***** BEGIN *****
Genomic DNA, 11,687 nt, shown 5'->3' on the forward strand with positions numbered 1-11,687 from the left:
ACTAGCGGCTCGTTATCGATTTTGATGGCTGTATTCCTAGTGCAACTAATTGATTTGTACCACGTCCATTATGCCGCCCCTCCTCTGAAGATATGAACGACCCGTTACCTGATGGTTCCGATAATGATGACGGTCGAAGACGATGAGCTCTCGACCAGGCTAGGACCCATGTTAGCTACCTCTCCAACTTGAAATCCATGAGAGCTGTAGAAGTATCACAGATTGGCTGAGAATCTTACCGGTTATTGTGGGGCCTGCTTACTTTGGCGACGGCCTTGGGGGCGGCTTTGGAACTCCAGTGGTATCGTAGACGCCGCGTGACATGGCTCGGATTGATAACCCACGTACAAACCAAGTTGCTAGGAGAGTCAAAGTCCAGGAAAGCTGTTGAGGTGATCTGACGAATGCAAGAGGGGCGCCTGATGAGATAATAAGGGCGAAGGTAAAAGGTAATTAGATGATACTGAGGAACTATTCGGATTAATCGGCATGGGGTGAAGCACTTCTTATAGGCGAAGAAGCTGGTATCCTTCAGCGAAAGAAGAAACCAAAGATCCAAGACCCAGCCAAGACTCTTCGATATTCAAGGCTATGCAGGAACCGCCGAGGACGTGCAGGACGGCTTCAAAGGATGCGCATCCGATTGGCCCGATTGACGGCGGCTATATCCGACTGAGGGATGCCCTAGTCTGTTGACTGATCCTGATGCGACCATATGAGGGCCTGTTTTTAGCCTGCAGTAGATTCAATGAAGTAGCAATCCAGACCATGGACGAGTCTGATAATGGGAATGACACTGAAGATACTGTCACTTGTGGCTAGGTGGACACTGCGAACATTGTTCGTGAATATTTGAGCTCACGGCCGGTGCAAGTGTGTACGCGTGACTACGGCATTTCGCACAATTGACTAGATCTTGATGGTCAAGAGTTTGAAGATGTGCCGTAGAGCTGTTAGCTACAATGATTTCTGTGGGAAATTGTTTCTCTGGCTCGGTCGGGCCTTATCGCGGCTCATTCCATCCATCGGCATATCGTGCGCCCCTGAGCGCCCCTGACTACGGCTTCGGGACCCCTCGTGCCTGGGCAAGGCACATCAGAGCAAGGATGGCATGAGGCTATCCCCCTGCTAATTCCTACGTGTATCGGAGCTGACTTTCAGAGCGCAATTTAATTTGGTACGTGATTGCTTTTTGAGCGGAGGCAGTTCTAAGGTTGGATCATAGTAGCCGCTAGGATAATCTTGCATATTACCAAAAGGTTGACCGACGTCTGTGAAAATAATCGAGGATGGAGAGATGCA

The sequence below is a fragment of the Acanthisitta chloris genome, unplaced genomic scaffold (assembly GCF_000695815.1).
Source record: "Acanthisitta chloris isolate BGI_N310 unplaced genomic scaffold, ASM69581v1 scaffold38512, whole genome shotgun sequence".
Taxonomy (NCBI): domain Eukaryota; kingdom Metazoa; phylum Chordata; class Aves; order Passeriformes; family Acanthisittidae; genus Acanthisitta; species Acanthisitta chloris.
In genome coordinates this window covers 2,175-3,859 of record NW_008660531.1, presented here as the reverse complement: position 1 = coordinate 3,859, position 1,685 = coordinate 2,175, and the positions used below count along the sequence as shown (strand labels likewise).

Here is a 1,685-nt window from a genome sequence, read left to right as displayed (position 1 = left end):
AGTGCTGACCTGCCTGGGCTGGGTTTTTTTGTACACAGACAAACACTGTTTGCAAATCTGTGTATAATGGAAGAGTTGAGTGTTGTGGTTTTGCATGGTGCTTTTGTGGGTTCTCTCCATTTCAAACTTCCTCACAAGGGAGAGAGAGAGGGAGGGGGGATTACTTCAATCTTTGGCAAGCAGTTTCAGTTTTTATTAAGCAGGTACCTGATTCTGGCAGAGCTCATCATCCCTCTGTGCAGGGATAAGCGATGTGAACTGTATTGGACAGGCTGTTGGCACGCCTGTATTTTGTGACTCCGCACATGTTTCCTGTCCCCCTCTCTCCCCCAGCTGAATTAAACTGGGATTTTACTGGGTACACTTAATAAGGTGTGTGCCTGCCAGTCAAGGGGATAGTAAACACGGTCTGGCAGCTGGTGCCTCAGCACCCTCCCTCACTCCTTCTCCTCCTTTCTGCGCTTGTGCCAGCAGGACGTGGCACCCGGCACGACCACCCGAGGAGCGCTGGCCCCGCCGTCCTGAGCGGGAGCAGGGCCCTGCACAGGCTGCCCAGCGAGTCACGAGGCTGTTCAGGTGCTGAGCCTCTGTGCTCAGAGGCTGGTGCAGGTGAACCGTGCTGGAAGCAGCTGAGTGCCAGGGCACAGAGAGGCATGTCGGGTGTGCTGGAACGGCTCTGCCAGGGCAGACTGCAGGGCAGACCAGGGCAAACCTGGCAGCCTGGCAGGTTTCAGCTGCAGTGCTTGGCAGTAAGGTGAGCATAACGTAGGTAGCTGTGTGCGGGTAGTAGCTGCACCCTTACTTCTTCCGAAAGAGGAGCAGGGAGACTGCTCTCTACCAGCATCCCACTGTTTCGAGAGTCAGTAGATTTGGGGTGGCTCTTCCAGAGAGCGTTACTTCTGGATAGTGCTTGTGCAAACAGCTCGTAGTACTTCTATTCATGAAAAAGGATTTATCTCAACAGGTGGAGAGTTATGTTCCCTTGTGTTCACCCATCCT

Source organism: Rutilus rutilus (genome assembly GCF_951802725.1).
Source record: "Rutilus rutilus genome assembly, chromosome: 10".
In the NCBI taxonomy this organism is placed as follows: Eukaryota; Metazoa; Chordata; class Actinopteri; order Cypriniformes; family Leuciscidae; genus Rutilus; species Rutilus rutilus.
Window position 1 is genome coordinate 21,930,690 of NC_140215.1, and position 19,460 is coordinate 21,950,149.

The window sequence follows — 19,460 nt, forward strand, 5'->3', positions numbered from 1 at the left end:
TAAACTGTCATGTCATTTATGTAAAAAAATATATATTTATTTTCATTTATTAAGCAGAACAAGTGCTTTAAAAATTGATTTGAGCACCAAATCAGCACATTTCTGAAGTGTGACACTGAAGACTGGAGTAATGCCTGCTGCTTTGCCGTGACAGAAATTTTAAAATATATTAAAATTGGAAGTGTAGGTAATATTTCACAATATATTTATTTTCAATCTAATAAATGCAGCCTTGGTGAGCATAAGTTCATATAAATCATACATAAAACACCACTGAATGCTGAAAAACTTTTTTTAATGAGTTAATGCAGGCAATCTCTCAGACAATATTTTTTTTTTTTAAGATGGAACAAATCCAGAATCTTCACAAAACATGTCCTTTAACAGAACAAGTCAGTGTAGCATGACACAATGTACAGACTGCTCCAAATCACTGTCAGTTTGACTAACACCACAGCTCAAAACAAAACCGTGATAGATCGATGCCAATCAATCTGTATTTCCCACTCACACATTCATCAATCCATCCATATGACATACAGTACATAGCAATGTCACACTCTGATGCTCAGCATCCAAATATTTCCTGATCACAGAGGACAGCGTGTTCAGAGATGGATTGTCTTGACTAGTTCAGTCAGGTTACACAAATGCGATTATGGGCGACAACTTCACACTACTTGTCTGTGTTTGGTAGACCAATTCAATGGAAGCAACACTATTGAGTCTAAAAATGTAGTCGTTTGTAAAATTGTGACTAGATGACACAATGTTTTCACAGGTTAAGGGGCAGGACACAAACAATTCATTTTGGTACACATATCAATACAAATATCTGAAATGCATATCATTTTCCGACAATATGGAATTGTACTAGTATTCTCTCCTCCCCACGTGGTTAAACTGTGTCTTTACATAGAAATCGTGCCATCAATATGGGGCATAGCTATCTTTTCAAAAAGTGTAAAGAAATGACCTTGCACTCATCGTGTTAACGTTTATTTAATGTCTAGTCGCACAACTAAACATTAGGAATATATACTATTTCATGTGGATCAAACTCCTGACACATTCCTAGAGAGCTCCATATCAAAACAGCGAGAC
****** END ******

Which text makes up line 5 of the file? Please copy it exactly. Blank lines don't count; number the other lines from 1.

Taxonomy (NCBI): domain Eukaryota; kingdom Metazoa; phylum Chordata; class Aves; order Passeriformes; family Acanthisittidae; genus Acanthisitta; species Acanthisitta chloris.